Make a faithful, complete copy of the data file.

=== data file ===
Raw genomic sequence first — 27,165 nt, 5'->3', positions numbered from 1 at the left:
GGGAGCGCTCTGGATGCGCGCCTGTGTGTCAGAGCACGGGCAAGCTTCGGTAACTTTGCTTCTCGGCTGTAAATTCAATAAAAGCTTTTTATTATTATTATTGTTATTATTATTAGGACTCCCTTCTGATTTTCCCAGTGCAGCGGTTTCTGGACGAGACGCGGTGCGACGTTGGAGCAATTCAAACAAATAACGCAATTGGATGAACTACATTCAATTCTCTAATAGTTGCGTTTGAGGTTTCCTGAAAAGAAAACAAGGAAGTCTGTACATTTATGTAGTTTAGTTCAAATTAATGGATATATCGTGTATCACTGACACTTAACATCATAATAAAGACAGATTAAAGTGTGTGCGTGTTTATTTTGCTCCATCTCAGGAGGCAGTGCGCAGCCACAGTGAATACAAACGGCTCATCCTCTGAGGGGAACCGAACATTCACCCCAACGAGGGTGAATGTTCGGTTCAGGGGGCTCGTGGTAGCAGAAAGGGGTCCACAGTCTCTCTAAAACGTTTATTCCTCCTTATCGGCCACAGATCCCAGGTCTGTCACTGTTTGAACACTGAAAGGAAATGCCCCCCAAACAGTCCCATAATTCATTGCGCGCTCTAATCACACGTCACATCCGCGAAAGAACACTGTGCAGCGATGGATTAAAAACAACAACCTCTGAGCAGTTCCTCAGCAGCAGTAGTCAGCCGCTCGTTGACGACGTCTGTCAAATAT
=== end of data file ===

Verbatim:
Raw genomic sequence first — 27,165 nt, 5'->3', positions numbered from 1 at the left:
GGGAGCGCTCTGGATGCGCGCCTGTGTGTCAGAGCACGGGCAAGCTTCGGTAACTTTGCTTCTCGGCTGTAAATTCAATAAAAGCTTTTTATTATTATTATTGTTATTATTATTAGGACTCCCTTCTGATTTTCCCAGTGCAGCGGTTTCTGGACGAGACGCGGTGCGACGTTGGAGCAATTCAAACAAATAACGCAATTGGATGAACTACATTCAATTCTCTAATAGTTGCGTTTGAGGTTTCCTGAAAAGAAAACAAGGAAGTCTGTACATTTATGTAGTTTAGTTCAAATTAATGGATATATCGTGTATCACTGACACTTAACATCATAATAAAGACAGATTAAAGTGTGTGCGTGTTTATTTTGCTCCATCTCAGGAGGCAGTGCGCAGCCACAGTGAATACAAACGGCTCATCCTCTGAGGGGAACCGAACATTCACCCCAACGAGGGTGAATGTTCGGTTCAGGGGGCTCGTGGTAGCAGAAAGGGGTCCACAGTCTCTCTAAAACGTTTATTCCTCCTTATCGGCCACAGATCCCAGGTCTGTCACTGTTTGAACACTGAAAGGAAATGCCCCCCAAACAGTCCCATAATTCATTGCGCGCTCTAATCACACGTCACATCCGCGAAAGAACACTGTGCAGCGATGGATTAAAAACAACAACCTCTGAGCAGTTCCTCAGCAGCAGTAGTCAGCCGCTCGTTGACGACGTCTGTCAAATAT